Monday, January 29, 2007

Op-Ed: In a World of Depressing T.V., the NFL is a Saving Grace



Written by Zach Warsavage and Illustrated by Jeremy Schlangen

There’s a line in a Jean-Luc Godard film that goes, “If you cannot afford LSD, buy a color television.” I thought about that line over break when I tuned into the one thing left on television worth watching: football.

Over break, I watched every NFL playoff game. I was screaming for 10 minutes straight in my basement while I watched Dallas and Seattle play out an incredible finish, culminating with Tony Romo fumbling the snap on an easy field goal. It blew the season. I was at the Eagles home game when they won on a walk off field goal. And watching Peyton Manning come back against Brady, to go to the Superbowl, was beyond scripting.

But, when it wasn’t the weekend, the other real life hits on major networks were not about glory and feeling good. They were about feeling extremely bad.

The first show I saw was American Idol's season opener. These preliminary episodes involve the judges choosing only a handful of singers out of thousands in each city. The focus was not on good singing, but instead a revue of contestants more closely resembling a carnival act: people who not only sing poorly, but were ugly, dumb, and worst of all, thought they could make it. People who waited two days in the rain so they could be included in a montage of losers, who chose the same song as them. These two-hour long shows were designed for one thing: humiliation. This tactic, watching others at their worst moment, seemed to be the best way to satisfy an American audience.

After I changed the channel, the next show was of a very different kind of mediocrity, and not about trapping fox. The show, called "Catch A Predator," was part of NBC's Dateline. The anchor seemed to believe it was a journalistic crusade of sorts, the kind of show that could help change the world and make it better. In it, a team of NBC journalists, pedophile-hunters and police lured pedophiles to a house with a young looking 18 year old girl, and arrested them. As if this were not enough "entertainment," the host, a rich looking white man in a suit with a microphone, humiliated the mostly minority men with a barrage of questions under the guise of protection, but what appeared to be more for profit.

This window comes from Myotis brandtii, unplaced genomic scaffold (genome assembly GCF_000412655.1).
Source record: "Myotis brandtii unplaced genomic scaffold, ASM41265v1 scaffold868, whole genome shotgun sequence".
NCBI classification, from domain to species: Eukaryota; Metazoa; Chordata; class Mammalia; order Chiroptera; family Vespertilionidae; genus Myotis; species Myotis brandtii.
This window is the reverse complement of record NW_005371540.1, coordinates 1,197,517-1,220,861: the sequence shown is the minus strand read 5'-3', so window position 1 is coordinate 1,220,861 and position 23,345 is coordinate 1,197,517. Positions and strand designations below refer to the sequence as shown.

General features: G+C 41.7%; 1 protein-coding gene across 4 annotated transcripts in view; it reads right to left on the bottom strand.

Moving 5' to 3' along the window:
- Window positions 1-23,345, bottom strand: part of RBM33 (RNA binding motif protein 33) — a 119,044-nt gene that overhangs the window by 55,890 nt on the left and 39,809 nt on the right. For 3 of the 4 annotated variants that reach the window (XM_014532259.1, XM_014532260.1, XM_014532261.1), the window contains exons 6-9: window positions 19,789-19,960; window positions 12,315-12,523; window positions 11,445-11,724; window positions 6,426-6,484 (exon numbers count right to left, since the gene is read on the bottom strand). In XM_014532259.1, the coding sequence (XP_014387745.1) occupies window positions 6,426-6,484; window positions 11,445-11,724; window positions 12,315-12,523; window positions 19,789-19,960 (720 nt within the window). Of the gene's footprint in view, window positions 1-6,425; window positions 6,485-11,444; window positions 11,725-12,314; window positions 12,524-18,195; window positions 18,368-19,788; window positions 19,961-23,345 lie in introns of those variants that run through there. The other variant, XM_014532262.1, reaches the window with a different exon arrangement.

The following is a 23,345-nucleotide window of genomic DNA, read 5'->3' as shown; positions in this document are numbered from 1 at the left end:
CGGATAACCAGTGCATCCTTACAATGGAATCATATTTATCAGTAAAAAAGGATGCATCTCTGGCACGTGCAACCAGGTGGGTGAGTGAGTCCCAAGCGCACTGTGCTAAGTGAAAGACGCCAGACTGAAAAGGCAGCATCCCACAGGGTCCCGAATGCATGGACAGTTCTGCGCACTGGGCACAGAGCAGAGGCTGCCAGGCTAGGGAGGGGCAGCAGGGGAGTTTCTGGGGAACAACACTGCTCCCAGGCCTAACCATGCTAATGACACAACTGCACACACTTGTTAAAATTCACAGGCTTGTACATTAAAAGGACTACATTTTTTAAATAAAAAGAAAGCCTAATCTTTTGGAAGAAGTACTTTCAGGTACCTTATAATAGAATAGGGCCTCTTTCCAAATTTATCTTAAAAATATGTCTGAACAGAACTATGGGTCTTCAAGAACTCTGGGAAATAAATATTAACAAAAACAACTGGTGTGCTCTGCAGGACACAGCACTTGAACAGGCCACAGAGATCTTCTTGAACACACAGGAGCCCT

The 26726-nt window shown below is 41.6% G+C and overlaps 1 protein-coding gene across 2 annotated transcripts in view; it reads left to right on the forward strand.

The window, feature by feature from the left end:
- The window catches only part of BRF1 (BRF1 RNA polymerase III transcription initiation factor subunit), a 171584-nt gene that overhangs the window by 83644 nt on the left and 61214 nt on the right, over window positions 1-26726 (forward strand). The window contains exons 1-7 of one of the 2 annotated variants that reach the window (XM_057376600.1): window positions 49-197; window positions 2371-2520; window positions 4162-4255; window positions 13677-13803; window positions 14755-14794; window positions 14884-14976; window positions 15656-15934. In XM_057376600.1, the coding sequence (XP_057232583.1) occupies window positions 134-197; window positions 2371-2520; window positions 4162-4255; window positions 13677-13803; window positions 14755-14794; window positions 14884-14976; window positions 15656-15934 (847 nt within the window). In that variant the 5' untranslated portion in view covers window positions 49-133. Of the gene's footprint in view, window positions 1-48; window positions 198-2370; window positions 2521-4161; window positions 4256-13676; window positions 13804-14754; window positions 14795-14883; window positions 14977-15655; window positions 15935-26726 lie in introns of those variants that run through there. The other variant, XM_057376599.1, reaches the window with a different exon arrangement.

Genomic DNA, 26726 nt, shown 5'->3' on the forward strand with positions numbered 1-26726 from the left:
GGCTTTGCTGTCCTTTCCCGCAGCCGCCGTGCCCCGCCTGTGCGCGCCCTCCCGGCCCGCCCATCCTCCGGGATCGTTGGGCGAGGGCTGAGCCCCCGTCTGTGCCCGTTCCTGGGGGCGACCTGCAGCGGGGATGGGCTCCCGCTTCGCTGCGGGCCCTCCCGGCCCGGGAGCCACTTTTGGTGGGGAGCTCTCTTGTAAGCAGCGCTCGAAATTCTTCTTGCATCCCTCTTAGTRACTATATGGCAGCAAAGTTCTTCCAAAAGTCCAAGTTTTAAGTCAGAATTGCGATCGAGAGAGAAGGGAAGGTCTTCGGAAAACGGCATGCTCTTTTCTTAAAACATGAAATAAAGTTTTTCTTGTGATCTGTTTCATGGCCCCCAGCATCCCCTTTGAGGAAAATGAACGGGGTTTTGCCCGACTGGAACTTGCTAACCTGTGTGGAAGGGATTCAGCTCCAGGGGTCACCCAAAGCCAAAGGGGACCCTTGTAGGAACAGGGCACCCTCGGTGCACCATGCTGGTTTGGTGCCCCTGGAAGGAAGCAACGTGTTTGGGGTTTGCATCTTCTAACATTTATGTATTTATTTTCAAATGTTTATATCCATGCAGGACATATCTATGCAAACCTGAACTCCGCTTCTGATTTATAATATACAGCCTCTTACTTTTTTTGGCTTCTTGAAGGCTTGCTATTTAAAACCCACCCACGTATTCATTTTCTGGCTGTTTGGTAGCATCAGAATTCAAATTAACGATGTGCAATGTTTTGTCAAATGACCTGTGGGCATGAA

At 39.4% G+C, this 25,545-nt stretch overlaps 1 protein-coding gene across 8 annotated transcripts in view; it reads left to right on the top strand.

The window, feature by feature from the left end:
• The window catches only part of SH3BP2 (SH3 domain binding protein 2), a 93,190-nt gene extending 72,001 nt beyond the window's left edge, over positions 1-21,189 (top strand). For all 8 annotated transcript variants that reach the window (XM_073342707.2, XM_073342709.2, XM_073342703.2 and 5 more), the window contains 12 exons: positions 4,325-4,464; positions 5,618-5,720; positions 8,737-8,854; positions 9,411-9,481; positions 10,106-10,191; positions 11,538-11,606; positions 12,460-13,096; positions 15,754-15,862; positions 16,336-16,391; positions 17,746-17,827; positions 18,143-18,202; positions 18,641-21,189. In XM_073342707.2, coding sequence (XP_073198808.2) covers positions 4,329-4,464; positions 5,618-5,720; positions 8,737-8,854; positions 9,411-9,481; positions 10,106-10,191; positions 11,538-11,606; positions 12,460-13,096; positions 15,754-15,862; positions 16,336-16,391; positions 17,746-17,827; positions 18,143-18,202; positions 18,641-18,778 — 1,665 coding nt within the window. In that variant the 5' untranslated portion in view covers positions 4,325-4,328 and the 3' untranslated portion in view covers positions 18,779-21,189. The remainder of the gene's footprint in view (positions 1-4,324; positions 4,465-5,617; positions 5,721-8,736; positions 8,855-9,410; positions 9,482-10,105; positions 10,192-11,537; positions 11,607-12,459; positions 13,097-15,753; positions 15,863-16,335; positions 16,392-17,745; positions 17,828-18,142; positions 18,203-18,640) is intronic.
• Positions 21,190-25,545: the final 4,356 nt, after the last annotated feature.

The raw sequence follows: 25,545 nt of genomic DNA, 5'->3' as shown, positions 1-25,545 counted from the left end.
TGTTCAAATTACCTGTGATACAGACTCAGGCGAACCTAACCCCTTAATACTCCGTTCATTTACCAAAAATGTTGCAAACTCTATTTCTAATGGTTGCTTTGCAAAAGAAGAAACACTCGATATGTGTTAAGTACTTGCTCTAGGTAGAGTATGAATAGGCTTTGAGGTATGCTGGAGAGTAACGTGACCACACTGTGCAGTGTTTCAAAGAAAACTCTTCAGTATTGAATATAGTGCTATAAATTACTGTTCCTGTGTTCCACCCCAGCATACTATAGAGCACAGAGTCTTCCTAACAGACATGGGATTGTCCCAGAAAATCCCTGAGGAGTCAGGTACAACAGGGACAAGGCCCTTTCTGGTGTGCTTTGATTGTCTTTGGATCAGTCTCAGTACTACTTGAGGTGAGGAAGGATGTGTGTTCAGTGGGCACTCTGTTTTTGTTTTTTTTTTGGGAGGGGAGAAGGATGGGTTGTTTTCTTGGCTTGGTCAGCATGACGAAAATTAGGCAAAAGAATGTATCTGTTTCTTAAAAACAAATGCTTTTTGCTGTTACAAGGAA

The suits at the networks must be real geniuses, because apparently, the secret to good ratings is making people look like fat assholes and criminals.

Mortifying everyday Americans creates the illusion that these people are the disgusting and embarrassing dregs of our society, the untalented and the perverted. Yet, the viewer can somehow stand on the outside looking in. The audience is assured that they are safe from this and can call people they know during commercials to laugh and reinforce how they are so much better than the people they see on TV. But this is an illusion and the viewers are the reason the show exists. TV is the drug that gets us addicted to hating everyone. Appropriately, most advertisements I saw were for medication. It was as if to say, “This depressing program is sponsored by Prozac.”

We are fed negativity through the airwaves to control our perceptions and promote hating each other. The scariest part is that some of the funding comes from advertisements for medicines to make us like it. The culture on TV gives viewers the ability to feel nothing, and want more. So as I watch color television, and wish I had LSD, I know I will not be tuning into any of the shows that depict our reality. Because I’d like to think of reality as not including prescription drugs and schadenfreude.

Football is purer than all that. When Romo ruined the season for Dallas, people around the league said they felt for him and all of his hard work. Even though he was humiliated, and even though I enjoyed it as an Eagles fan, the best part was the exciting game, and not watching him cry afterwards.

Naturally the NFL is about money, too. It is on TV, after all. And it does have more pill ads for old men’s limp trouser snakes than any other program. But, I don’t feel like a judgmental vegetable afterwards. That said, take my advice: if you can't afford HBO, watch football.

No comments: